ANATOLE KURAGIN was staying in Moscow because his father had sent him away from Petersburg, where he had been spending twenty thousand a year in hard cash and running up bills for as much more, and his creditors had been dunning his father. The father informed his son that for the last time he would pay half his debts; but only on condition that he would go away to Moscow, where his father had, by much exertion, secured a post for him as adjutant to the commander-in-chief, and would try finally to make a good match there. He suggested to him either Princess Marya or Julie Karagin.
Anatole consented, and went away to Moscow, where he stayed with Pierre. Pierre at first was by no means pleased to receive Anatole, but after a while he got used to his presence; sometimes accompanied him on his carousals, and by way of loans gave him money.
As Shinshin had with truth said of him, Anatole had won the hearts of all the Moscow ladies, especially by the nonchalance with which he treated them and the preference he openly showed for gypsy girls and actresses, with the most prominent of whom, Mademoiselle George, he was said to have an intrigue. He never missed a single drinking party at Danilov's, or any other Moscow festivity, spent whole nights drinking, outdoing all the rest, and was at every soirée and ball in the best society. There were rumours of several intrigues of his with Moscow ladies, and at balls he flirted with a few of them. But he fought shy of unmarried ladies, especially the wealthy heiresses, who were most of them plain. He had a good reason for this, of which no one knew but his most intimate friends: he had been for the last two years married. Two years previously, while his regiment had been stationed in Poland, a Polish landowner, by no means well-to-do, had forced Anatole to marry his daughter.
Anatole had very shortly afterwards abandoned his wife, and in consideration of a sum of money, which he agreed to send his father-in-law, he was allowed by the latter to pass as a bachelor unmolested.
Anatole was very well satisfied with his position, with himself, and with other people. He was instinctively and thoroughly convinced that he could not possibly live except just in the way he did live, and that he had never in his life done anything base. He was incapable of considering either how his actions might be judged by others, or what might be the result of this or that action on his part. He was convinced that just as the duck is created so that it must always live in the water, so he was created by God such that he must spend thirty thousand a year, and always take a good position in society. He had such perfect faith in this that, looking at him, others too were persuaded of it, and refused him neither the exalted position in society nor the money, which he borrowed right and left, obviously with no notion of repaying it.
He was not a gambler, at least he never greatly cared about winning money at cards. He was not vain. He did not care a straw what people thought of him. Still less could he have been reproached with ambition. Several times he had, to his father's irritation, spoiled his best chances of a career, and he laughed at distinctions of all kinds. He was not stingy, and never refused any one who asked him for anything. What he loved was dissipation and women; and as, according to his ideas, there was nothing dishonourable in these tastes, and as he was incapable of considering the effect on others of the gratification of his tastes, he believed himself in his heart to be an irreproachable man, felt a genuine contempt for scoundrels and mean persons, and with an untroubled conscience held his head high. Rakes, those masculine Magdalens, have a secret feeling of their own guiltlessness, just as have women Magdalens, founded on the same hope of forgiveness. “All will be forgiven her, because she loved much; and all will be forgiven him, because he has enjoyed himself much.”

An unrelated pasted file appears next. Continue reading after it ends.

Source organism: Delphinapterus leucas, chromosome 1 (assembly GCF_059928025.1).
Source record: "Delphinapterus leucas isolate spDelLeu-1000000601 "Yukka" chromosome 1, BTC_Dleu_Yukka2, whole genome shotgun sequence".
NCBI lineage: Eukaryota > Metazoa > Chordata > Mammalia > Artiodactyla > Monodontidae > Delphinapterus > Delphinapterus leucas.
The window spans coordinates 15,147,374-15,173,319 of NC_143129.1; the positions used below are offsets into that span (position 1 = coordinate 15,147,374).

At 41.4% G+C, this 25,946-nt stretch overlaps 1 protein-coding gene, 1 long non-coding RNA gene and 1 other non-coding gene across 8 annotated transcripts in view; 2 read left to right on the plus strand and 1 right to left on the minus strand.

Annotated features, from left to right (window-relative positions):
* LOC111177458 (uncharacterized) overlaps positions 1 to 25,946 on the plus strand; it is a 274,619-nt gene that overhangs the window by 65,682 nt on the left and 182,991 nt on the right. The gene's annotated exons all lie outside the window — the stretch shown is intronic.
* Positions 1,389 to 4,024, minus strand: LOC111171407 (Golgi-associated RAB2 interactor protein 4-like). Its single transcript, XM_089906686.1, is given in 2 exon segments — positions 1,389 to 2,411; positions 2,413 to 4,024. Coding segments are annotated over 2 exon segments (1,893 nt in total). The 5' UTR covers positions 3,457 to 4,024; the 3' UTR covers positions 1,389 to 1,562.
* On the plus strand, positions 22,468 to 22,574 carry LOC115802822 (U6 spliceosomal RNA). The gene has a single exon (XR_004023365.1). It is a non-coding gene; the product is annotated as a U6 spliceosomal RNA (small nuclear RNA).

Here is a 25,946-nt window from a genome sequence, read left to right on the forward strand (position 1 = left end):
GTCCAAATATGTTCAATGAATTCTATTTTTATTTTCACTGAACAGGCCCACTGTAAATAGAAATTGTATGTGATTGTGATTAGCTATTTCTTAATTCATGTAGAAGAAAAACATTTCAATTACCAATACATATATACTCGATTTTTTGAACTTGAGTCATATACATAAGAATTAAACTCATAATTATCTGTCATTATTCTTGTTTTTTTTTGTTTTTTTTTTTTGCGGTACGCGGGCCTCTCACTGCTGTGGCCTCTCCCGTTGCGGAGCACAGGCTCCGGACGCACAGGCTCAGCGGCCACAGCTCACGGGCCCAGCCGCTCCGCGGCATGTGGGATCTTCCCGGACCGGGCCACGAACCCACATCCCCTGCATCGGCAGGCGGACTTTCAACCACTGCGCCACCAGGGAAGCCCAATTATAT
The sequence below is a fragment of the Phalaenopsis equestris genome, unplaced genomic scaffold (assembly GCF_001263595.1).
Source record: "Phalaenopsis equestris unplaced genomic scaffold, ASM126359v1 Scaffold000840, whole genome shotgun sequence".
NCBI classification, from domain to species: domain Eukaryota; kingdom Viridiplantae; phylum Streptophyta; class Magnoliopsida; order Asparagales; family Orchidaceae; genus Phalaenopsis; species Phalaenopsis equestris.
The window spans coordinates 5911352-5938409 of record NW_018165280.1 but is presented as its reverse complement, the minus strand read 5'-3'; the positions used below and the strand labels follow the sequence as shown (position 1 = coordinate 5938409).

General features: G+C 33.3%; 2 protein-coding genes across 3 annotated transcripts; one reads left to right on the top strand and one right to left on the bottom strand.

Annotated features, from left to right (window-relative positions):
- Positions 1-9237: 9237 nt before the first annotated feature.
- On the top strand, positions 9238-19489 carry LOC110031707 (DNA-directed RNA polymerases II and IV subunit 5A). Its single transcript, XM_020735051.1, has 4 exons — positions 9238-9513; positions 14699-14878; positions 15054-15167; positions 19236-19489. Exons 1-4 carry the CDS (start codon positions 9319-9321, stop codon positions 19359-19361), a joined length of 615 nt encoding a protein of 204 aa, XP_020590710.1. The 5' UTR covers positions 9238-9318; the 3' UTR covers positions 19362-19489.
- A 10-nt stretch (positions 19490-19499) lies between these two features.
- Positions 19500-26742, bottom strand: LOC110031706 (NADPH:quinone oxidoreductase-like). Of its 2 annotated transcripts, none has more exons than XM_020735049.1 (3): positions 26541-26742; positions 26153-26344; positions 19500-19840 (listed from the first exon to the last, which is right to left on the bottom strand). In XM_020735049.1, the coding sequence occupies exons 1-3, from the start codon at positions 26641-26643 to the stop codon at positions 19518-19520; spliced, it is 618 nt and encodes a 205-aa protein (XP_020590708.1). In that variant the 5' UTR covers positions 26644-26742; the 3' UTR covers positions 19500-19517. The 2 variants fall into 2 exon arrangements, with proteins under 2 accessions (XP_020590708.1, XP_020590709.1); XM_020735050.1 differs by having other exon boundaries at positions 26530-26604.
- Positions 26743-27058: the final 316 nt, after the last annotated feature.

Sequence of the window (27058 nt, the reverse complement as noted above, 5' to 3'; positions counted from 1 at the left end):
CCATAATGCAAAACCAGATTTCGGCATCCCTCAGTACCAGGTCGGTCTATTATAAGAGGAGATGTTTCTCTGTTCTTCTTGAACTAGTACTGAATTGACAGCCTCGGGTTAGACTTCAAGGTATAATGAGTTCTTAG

Dolohov had that year reappeared in Moscow after his exile and his Persian adventures. He spent his time in luxury, gambling, and dissipation; renewed his friendship with his old Petersburg comrade Kuragin, and made use of him for his own objects.
Anatole sincerely liked Dolohov for his cleverness and daring. Dolohov, for whom Anatole's name and rank and connections were of use in ensnaring wealthy young men into his society for gambling purposes, made use of Kuragin without letting him feel it, and was amused by him too. Apart from interested motives, for which he needed Anatole, the process itself of controlling another man's will was an enjoyment, a habit, and a necessity for Dolohov.
Natasha had made a great impression on Kuragin. At supper, after the theatre, he analysed to Dolohov, with the manner of a connoisseur, the points of her arms, her shoulders, her foot, and her hair, and announced his intention of getting up a flirtation with her. What might come of such a flirtation—Anatole was incapable of considering, and had no notion, as he never had a notion of what would come of any of his actions.
“She's pretty, my lad, but she's not for us,” Dolohov said to him.
“I'll tell my sister to ask her to dinner,” said Anatole. “Eh?”
“You'd better wait till she's married.…”
“You know I adore little girls,” said Anatole; “they're all confusion in a minute.”
“You've come to grief once already over a ‘little girl,' ” said Dolohov, who knew of Anatole's marriage. “Beware.”
“Well, one can't do it twice! Eh?” said Anatole, laughing good-humouredly.